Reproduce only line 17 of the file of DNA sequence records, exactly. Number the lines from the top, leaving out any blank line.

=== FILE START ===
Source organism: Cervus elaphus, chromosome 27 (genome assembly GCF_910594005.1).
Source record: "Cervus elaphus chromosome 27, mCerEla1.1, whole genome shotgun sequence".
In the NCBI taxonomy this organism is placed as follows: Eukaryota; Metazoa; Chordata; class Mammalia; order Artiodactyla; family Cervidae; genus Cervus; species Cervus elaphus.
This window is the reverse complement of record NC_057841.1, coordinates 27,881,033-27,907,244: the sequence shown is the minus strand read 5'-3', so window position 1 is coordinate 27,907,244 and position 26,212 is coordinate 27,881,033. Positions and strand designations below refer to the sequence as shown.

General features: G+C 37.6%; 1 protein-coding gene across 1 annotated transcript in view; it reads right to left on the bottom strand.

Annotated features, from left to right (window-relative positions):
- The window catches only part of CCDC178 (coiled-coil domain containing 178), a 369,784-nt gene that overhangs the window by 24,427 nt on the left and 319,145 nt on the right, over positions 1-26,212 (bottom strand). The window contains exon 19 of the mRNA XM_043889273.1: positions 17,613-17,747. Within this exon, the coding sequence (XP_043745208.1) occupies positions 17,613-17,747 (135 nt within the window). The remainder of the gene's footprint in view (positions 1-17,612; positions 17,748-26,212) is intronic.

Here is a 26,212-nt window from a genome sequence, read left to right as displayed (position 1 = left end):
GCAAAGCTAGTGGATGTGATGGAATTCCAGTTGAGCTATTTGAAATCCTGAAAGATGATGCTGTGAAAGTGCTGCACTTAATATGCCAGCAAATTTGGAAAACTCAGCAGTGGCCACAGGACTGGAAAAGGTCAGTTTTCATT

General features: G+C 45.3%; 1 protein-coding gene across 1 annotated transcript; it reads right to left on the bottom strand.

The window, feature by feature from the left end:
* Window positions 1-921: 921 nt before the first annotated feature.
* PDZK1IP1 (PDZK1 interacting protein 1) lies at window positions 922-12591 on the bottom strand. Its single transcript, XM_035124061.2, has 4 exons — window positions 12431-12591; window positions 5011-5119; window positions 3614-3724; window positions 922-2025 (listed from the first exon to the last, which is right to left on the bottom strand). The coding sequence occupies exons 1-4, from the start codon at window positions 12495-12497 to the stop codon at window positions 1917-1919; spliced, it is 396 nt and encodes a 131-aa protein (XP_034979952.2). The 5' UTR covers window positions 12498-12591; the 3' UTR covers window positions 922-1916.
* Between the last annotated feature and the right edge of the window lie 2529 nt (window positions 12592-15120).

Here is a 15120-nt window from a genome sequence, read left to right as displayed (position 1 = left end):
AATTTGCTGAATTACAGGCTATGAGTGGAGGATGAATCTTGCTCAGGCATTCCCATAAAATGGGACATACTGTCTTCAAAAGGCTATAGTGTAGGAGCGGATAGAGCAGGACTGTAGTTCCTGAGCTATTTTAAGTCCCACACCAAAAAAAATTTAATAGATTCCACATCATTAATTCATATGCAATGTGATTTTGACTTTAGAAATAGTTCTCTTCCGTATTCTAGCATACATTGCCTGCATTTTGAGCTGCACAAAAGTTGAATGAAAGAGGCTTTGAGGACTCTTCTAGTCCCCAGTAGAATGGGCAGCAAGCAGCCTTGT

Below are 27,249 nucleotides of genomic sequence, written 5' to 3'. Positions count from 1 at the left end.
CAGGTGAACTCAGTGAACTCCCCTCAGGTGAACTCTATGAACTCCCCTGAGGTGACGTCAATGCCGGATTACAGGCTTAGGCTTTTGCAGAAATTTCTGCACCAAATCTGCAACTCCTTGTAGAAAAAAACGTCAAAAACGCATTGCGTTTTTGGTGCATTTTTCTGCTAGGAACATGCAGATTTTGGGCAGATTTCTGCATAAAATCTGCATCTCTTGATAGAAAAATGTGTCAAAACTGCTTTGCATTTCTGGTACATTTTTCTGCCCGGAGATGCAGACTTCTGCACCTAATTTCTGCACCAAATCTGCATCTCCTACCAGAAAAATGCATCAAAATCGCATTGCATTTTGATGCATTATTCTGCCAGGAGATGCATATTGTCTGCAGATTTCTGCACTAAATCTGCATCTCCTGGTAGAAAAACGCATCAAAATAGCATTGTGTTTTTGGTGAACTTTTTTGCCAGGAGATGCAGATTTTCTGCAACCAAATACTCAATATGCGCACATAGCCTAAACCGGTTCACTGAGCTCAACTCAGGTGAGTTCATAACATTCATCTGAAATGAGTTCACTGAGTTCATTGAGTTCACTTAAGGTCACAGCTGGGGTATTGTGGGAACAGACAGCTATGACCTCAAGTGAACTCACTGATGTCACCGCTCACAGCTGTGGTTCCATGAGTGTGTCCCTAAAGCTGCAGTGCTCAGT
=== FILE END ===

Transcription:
Below are 27,249 nucleotides of genomic sequence, written 5' to 3'. Positions count from 1 at the left end.